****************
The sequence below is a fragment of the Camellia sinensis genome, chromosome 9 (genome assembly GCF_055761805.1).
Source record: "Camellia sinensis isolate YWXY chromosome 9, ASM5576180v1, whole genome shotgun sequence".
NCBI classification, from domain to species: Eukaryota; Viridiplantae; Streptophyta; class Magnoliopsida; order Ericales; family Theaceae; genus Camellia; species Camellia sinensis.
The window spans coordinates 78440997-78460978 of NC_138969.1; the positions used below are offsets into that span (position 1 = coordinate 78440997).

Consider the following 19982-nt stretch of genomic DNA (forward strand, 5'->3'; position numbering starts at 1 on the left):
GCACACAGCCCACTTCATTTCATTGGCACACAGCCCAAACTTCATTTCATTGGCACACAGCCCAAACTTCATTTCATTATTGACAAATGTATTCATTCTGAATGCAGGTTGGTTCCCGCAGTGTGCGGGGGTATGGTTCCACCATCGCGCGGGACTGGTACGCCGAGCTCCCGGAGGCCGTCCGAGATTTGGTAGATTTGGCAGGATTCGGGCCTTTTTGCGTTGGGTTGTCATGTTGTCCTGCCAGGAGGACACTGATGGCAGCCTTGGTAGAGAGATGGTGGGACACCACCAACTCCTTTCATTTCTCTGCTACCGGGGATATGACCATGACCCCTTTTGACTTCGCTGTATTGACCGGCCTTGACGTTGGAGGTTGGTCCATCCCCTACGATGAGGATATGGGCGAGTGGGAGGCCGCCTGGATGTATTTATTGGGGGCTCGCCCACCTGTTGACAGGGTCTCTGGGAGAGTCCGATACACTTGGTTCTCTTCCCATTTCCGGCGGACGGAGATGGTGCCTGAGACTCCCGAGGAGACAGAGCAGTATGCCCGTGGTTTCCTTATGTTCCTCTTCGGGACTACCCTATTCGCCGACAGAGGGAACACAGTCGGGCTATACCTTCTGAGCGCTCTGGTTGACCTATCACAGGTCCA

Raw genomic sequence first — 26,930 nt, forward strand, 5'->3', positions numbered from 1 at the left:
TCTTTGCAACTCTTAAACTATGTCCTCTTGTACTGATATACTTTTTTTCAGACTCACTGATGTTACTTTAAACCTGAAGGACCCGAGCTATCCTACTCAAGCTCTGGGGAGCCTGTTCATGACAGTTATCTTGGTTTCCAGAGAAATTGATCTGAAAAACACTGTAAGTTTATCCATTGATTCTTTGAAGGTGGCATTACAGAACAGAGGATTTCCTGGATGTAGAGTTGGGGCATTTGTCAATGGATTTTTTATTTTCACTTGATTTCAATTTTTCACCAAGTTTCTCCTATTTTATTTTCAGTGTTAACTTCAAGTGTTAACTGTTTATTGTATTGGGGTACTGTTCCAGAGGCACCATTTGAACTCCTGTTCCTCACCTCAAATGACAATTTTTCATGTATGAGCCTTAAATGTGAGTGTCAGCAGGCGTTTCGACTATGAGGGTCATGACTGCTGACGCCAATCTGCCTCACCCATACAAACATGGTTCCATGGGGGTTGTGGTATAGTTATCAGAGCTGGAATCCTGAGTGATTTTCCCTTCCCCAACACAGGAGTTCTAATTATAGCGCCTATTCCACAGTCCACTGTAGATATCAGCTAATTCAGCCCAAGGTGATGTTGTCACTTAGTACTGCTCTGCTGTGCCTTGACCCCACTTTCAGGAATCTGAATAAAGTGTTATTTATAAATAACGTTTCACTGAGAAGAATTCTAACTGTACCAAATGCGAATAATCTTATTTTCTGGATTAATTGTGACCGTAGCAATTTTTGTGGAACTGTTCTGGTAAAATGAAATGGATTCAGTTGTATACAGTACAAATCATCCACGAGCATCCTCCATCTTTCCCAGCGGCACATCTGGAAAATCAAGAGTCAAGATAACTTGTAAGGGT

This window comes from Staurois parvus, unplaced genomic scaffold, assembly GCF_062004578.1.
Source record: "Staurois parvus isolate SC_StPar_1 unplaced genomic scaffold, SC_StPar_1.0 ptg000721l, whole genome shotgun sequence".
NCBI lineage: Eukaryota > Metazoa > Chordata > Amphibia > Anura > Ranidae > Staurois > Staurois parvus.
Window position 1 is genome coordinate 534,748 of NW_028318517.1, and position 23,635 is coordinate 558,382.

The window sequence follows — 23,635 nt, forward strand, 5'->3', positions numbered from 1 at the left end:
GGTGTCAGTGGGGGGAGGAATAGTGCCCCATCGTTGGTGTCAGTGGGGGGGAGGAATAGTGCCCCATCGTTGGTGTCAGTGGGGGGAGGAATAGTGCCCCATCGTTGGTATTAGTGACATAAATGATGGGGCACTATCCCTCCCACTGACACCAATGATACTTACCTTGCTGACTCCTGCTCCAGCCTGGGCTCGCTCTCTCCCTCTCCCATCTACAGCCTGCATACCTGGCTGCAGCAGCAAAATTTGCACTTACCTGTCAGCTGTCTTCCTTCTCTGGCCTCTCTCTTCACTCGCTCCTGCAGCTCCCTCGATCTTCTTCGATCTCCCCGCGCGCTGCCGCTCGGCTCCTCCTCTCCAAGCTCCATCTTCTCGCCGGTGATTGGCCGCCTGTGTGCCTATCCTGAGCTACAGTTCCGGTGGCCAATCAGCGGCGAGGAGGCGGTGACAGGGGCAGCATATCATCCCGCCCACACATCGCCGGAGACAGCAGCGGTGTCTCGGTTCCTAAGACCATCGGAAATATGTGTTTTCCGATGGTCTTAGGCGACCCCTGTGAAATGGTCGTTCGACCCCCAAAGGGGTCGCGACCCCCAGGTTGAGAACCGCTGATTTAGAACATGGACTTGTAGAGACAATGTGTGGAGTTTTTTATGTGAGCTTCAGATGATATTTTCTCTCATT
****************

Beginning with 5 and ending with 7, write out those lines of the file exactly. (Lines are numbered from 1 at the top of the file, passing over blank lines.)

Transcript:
Consider the following 19982-nt stretch of genomic DNA (forward strand, 5'->3'; position numbering starts at 1 on the left):
GCACACAGCCCACTTCATTTCATTGGCACACAGCCCAAACTTCATTTCATTGGCACACAGCCCAAACTTCATTTCATTATTGACAAATGTATTCATTCTGAATGCAGGTTGGTTCCCGCAGTGTGCGGGGGTATGGTTCCACCATCGCGCGGGACTGGTACGCCGAGCTCCCGGAGGCCGTCCGAGATTTGGTAGATTTGGCAGGATTCGGGCCTTTTTGCGTTGGGTTGTCATGTTGTCCTGCCAGGAGGACACTGATGGCAGCCTTGGTAGAGAGATGGTGGGACACCACCAACTCCTTTCATTTCTCTGCTACCGGGGATATGACCATGACCCCTTTTGACTTCGCTGTATTGACCGGCCTTGACGTTGGAGGTTGGTCCATCCCCTACGATGAGGATATGGGCGAGTGGGAGGCCGCCTGGATGTATTTATTGGGGGCTCGCCCACCTGTTGACAGGGTCTCTGGGAGAGTCCGATACACTTGGTTCTCTTCCCATTTCCGGCGGACGGAGATGGTGCCTGAGACTCCCGAGGAGACAGAGCAGTATGCCCGTGGTTTCCTTATGTTCCTCTTCGGGACTACCCTATTCGCCGACAGAGGGAACACAGTCGGGCTATACCTTCTGAGCGCTCTGGTTGACCTATCACAGGTCCA

Raw genomic sequence first — 26,930 nt, forward strand, 5'->3', positions numbered from 1 at the left: